Search                        Top                                  Index
HELP CHAIN                                         R. Barrett et al 1984
                                         Updated: Adrian Howard Mar 1992


The procedure -chain- takes one argument, a procedure. When a procedure
C calls -chain-, control is immediately transferred to P. Any remaining
instructions in C are never executed. Local variable values are not
passed on from C to the procedure called by -chain-. When the procedure
given as argument to -chain- is run, all variable values are set to what
they were when C inherited them. When P finishes, control returns to the
procedure which originally called C.

Procedure -b-, below, has been altered to "chain" -c- rather than
calling it normally:

    vars x;

    define c;
        npr('running C');
        x * 2 -> x; x =>
        npr('C finished');

    define b;
        dlocal x;
        npr('running B');
        x * 2 -> x; x =>
        chain(c);           ;;; the call to -chain- to procedure -c-
        x =>
        npr('B finished');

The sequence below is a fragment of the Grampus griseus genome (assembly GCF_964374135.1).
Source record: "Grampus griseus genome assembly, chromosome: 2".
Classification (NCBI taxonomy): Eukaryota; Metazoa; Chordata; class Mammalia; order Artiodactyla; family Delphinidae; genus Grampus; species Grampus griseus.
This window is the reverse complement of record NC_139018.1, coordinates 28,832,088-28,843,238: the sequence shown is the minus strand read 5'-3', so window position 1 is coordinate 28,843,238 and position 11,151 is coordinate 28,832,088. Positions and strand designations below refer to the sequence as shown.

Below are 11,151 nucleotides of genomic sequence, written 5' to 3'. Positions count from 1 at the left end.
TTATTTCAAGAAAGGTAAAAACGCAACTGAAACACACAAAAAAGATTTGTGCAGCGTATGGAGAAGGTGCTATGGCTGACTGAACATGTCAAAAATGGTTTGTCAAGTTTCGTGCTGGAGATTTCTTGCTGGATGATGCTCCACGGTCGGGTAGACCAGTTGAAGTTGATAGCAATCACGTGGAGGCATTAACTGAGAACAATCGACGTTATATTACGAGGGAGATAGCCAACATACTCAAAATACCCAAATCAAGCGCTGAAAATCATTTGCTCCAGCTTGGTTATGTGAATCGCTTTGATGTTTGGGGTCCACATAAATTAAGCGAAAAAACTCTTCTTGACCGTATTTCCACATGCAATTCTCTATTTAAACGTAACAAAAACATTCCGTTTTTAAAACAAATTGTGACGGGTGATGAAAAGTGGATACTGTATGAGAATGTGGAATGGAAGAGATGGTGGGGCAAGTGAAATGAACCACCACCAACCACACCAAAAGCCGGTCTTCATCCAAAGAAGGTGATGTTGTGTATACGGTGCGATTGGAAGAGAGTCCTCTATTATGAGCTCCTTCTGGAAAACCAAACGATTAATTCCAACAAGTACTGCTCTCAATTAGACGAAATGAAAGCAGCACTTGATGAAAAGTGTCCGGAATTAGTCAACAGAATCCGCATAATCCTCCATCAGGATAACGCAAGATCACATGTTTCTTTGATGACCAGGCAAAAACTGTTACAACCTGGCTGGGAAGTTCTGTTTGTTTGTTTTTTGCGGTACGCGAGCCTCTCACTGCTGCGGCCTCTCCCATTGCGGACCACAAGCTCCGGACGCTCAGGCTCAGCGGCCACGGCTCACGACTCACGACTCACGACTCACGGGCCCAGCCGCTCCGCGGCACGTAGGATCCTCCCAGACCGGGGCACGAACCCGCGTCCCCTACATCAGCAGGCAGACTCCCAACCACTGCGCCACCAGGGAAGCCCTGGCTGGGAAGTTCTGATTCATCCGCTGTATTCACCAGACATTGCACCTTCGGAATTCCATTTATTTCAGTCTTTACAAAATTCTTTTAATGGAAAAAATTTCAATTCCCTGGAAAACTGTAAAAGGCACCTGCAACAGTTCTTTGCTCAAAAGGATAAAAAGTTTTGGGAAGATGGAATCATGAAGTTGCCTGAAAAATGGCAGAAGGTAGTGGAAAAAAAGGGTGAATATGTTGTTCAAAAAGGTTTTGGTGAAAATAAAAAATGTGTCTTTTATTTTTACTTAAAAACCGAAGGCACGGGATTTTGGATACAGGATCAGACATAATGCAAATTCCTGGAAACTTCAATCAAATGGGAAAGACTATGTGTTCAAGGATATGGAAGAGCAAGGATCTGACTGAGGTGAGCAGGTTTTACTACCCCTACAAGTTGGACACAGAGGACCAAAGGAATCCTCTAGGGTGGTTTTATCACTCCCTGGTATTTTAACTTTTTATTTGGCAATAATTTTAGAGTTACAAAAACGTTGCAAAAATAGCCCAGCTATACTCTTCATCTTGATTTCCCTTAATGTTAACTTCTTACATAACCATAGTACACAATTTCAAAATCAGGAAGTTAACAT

define a;
        dlocal x;
        npr('running A');
        3 -> x; x =>
        npr('continuing to run A');
        x =>
        npr('A finished');

The effect of the non-standard control structure can be seen when we run

    running A
    ** 3                ;;; -x- is 3 in -a-

    running B
    ** 6                ;;; -x- is 6 in -b-. This value for -x- will not
                        ;;; be passed on to -c-, as it is local to -b-.
                        ;;; At this point -c- is "chained" to.

    running C           ;;; -x- is reset to what it was before entry to
                        ;;; -b-, i.e. 3.

    ** 6                ;;; -c- immediately doubles the value of -x- and
                        ;;; prints it out

    C finished continuing to run A
    ** 6                ;;; -x- is global to -c-, and is therefore not
                        ;;; reset when control returns from -c- to -a-
                        ;;; (not to -b-).
    A finished

The caller of -chain-, procedure -b-, is exited from, and a -chain- to
-c- is made. The value of -x- in -c- is set as it was when -b- inherited
it (to what it was in -a-.) When -c- finishes, control returns to -a-,
not to -b-. The instructions in -b- after the call of -c- are never
executed. Since -x- is not local to -c-, its value is not reset in -a-.

For other non-standard control structures, see *CHAINFROM, *CHAINTO,

Also see:

        Procedure identifying a single caller at a specified level

        On POP-11 interrupt procedures

        A summary of control structures in POP-11

        Full details of POP-11 procedure calling mechanisms

--- C.all/help/chain
--- Copyright University of Sussex 1992. All rights reserved. ----------